Eight months out from its debut, the new Minnesota Vikings stadium is already a star.
Since the Metrodome started coming down in January 2014, cameras have been televising the progress on the new stadium around the clock from various vantage points.
The cameras were set up by EarthCam, a New Jersey-based company that installs cameras on construction projects and tourist spots all over the world and posts images on two websites. Earthcam.com features views from landmarks like Times Square, the crown of the Statue of Liberty and Abbey Road in London. The earthcam.net site shows construction projects for roads, stadiums and bridges, including the new St. Croix River crossing.
The Vikings stadium construction is crazy popular.
Pages from the construction cameras have been viewed 10.7 million times since the cameras went up through November, according to EarthCam.
Lisa Kelly, strategic sales director at EarthCam and a New Brighton native, said the company has thousands of cameras telecasting throughout the world. Among all EarthCam cameras on all sites, the Vikings stadium is consistently in the top 25 viewed. Among the construction cameras, the stadium is in the top five.
The overwhelming majority of views come from the United States and Canada. Third in viewership is New Zealand, followed by Germany, Brazil and the Czech Republic.
Kelly said the stadium’s popularity has been a surprise because it’s more popular than any stadium they’ve ever documented, including the new ballparks for the Minnesota Twins, St. Paul Saints and the San Francisco 49ers new home, Levi’s Stadium in Santa Clara, Calif.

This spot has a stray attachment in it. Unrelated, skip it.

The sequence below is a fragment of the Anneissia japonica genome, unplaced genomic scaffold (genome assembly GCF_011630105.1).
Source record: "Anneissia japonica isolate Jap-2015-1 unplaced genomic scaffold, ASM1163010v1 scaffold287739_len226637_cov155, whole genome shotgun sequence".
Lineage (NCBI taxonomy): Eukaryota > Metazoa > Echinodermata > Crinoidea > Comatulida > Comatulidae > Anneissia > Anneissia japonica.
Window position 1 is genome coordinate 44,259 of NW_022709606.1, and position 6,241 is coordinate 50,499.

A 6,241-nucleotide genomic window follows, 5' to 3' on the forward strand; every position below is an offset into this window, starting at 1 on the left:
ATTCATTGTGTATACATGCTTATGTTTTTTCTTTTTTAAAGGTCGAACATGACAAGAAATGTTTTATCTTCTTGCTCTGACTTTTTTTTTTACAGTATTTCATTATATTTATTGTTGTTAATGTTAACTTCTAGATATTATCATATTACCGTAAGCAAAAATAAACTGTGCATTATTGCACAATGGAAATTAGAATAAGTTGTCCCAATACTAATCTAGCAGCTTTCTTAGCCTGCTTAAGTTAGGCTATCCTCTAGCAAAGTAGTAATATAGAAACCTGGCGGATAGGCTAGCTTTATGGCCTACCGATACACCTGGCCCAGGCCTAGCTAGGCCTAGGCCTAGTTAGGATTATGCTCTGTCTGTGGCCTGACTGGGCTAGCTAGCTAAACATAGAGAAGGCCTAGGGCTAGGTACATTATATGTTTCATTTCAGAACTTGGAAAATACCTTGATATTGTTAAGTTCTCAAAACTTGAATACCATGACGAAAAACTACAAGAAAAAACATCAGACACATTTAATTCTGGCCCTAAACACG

The Vikings stadium is “architecturally very interesting,” she said, noting the “massive steel girders” and calling the project, where upward of 1,200 workers have been on site, “an amazing construction effort.”
EarthCam regularly puts together time-lapse video of the progress on U.S. Bank Stadium using the best shots, a popular feature. The sites also allow viewers to take a still picture of what they’re seeing to e-mail or post to social media.
The week of Dec. 21, viewers will get to see the final bits of precast “stadia” going into place. That’s the concrete to which the purple seats are mounted. Many of the seats are already in place and visible on the cameras.
Kelly said the Vikings have vigorously promoted the new stadium, set to open in summer 2016. It is almost double the size of the Metrodome it’s replacing.
From the moment the cameras turned on, the fans have been watching. The biggest day for viewership was the first day of the Metrodome’s demolition: Jan. 18, 2014.
Vikings communications director Jeff Anderson said the team wants to document the $1.1 billion project, the largest public-private effort in state history. “We decided early on we wanted to bring our fans into the construction process,” he said.
At every home game this season, the team has played a time-lapse video of the progress. If a camera trained on the site goes dark, the team hears about it from viewers.
“People are paying attention, and they’re interested, that’s for sure,” Anderson said.